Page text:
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8 Reasons Why Your Melodies Sound Bad

why do my melodies sound bad

Writing a really good melody for a song is not an easy thing to do. In fact, even the most experienced musicians can struggle with it because writing songs requires a completely different skill set than playing music. Let’s be honest, when we try to write melodies the first time, they sound really bad. But why is that? Although there isn’t a quick fix for this, learning from successful songs can help us a lot in writing better melodies. There are many aspects of a good melody, but here are some of the most important things you need to consider if your melodies sound bad.

1. Using notes that are not in the key

One of the mistakes many beginner songwriters make is when they disregard the key. Each song we make is usually within one key. The key is a “hidden” system that we also call tonality. It is hidden because we don’t play all the notes of the key all the time. The chords and the melodies together give us clues about the key of the song, and listeners have a feel of tonality. So first of all, you need to figure out the key of the song, and then check if the melody you wrote is in the right key. Sometimes we can write melody notes that are not part of the key, but most of the time these notes don’t sound good and it’s better to stick with the notes within the key.

2. Too many modulations

Modulation is when we change the key within a song. Modulation is mostly used in jazz, and in musicals, and they use it very rarely in popular genres. Using too many modulations in a song doesn’t always sound good because the average listener can easily lose the feel of tonality. Or in other words, they will be confused with the melody. In fact, if you are planning to write a hit song, you should definitely stick with only one key.

3. Avoiding the chords

A melody is not only in connection with the key, but it’s in connection with the underlying chords too. So if you write a melody that has nothing to do with the chords, it will probably sound bad. Just to be clear, the melody does NOT always have to be only chord tones! In fact, using only chord tones in the melody is almost as bad as not using them at all. The best songs always use the right balance between chord tones and non-chord tones in the melody. It’s also important WHERE you use chord tones and non-chord tones. I wrote about this in more detail in the Songwriting Essentials online course.

4. Too many leaps

Another mistake that makes a melody sound bad is if it contains too many huge leaps. A good melody is a mixture of static notes, small steps, and huge leaps. But too many huge leaps make the melody sound weird, AND it also makes it hard to sing for the vocalist. Also, keep in mind that slower songs can bear more leaps in the melody (because it’s easier to sing them at a slower tempo), but faster songs shouldn’t contain too many big leaps.

5. Too simple in rhythm

Many times, the reason for a bad melody (or a bad song generally) is that the rhythm is too simple. What makes a rhythm too simple? This is a very oversimplified explanation, but basically, if there are too many notes on the downbeat, your rhythm will sound too simple, or “dumb”. A good rhythm always contains a mixture of anticipations and downbeats.

Rhythm is the most overlooked topic in songwriting, yet it’s one of the most important elements of a great song. This is because nobody created a practical theory about rhythm yet. I have found a hidden rhythm system that is used in ALL successful songs, I call this system the Rhythm Code™. This new theory is practical because you can actually use it to create better melodies. You can learn this rhythm system from our songwriting course.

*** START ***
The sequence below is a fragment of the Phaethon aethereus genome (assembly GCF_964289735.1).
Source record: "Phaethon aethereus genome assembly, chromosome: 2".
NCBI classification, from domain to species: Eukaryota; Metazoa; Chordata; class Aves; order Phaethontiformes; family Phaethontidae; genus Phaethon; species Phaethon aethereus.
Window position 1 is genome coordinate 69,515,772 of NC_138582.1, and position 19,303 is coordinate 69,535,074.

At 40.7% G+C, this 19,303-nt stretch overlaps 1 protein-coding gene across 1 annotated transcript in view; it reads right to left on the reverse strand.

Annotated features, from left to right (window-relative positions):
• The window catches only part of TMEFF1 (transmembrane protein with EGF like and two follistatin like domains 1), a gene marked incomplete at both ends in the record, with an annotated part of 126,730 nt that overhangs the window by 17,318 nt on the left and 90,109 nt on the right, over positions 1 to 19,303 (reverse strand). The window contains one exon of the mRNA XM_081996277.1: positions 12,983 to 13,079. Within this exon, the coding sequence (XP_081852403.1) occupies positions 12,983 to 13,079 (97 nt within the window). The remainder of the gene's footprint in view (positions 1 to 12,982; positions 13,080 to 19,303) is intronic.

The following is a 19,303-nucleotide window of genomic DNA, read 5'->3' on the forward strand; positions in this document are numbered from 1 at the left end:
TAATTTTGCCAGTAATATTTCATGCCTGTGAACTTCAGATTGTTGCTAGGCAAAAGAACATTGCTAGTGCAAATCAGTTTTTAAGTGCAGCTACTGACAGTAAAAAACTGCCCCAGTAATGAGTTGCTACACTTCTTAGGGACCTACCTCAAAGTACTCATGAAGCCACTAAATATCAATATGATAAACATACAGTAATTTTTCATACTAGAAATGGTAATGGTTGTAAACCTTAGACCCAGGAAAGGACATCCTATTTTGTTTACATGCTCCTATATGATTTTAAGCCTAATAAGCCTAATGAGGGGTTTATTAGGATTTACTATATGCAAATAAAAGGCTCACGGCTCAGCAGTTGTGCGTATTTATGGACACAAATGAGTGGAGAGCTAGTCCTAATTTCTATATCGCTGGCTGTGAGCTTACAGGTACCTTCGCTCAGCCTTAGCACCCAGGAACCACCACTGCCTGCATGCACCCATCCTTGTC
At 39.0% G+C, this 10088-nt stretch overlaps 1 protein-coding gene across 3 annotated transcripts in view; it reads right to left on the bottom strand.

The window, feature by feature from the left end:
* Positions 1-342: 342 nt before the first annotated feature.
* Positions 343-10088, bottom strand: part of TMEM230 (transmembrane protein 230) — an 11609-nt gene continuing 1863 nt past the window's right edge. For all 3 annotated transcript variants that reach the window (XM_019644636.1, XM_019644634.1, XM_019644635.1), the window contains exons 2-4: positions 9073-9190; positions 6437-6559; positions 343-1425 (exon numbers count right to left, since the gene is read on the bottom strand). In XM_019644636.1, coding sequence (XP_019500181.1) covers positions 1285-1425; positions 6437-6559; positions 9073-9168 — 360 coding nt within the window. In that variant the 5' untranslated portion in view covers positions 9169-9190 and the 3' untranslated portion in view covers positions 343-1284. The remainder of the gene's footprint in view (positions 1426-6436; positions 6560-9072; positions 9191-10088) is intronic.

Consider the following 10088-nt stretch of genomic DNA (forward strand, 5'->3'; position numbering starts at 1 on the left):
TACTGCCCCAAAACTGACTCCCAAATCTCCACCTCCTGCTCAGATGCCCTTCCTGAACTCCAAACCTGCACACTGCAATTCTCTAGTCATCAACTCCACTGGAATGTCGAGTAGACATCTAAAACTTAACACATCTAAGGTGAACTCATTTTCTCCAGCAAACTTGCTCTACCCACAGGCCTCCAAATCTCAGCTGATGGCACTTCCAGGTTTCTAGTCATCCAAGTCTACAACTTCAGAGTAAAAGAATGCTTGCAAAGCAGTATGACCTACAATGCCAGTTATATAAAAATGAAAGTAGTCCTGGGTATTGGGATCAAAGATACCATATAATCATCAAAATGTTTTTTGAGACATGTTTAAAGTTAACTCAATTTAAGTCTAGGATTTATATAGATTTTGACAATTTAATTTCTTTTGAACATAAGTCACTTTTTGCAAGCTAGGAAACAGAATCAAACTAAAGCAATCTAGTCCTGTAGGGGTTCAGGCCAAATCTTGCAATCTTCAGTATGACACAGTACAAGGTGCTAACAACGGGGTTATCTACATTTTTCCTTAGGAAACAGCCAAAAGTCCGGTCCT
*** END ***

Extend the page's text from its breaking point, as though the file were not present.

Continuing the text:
6. No repetition

Probably all beginner songwriters start to write melodies the same way. They start to improvise over a chord progression. That’s when you first realize that writing a good melody is not easy. The next step is to realize the difference between an improvisation (like a sax solo in a jazz song), and the melody of the song. So what’s the difference?

While both can sound good, generally, melodies contain more repetition. If your melodies are all over the place, they might use the right notes, the right rhythm, but if there is no repetition in them, they will not sound like the melody of a song, they will sound like a jazz improvisation. Songs, especially in popular genres, use many different kinds of repetition.

7. Bad chord progression

Melody is only one aspect of a good song, and there are other important parts of it. The other very important part of it is the chord progression. You might be trying your best to come up with a good melody, but the truth is, it’s almost impossible to write a good melody if the chord progression is not right. This is why I always start my songs by writing the chord progression. The chord progression alone already tells us a “story”, it should already sound good without the melody. So make sure the chord progression makes sense before you try to write the melody.

8. Bad performance

Ultimately, there might be nothing wrong with your melody or your chord progressions. But the truth is, even the best songs can be ruined with a bad performance. The singer might be out of tune, or she can be out of rhythm, which is as important as singing in tune. Maybe the guitarist is a lousy player or the drummer can’t keep an accurate groove. These things can ruin a great song and it can affect how you perceive the quality of your melody. A great performance can really boost how a song sound at the end.

The secret pattern behind successful songs

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